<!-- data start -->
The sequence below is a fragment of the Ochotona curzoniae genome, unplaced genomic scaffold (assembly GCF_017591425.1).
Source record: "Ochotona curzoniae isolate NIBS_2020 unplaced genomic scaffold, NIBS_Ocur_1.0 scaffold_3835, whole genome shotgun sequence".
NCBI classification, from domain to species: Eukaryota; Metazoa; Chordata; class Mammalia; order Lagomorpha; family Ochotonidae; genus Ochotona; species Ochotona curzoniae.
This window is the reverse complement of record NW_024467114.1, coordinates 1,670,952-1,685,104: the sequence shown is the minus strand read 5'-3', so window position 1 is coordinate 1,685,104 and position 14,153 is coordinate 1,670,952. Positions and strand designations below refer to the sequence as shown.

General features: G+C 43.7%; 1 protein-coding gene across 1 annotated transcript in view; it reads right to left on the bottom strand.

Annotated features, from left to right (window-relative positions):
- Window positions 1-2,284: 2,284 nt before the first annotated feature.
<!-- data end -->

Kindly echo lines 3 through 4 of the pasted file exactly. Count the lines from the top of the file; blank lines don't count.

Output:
NCBI classification, from domain to species: Eukaryota; Metazoa; Chordata; class Mammalia; order Lagomorpha; family Ochotonidae; genus Ochotona; species Ochotona curzoniae.
This window is the reverse complement of record NW_024467114.1, coordinates 1,670,952-1,685,104: the sequence shown is the minus strand read 5'-3', so window position 1 is coordinate 1,685,104 and position 14,153 is coordinate 1,670,952. Positions and strand designations below refer to the sequence as shown.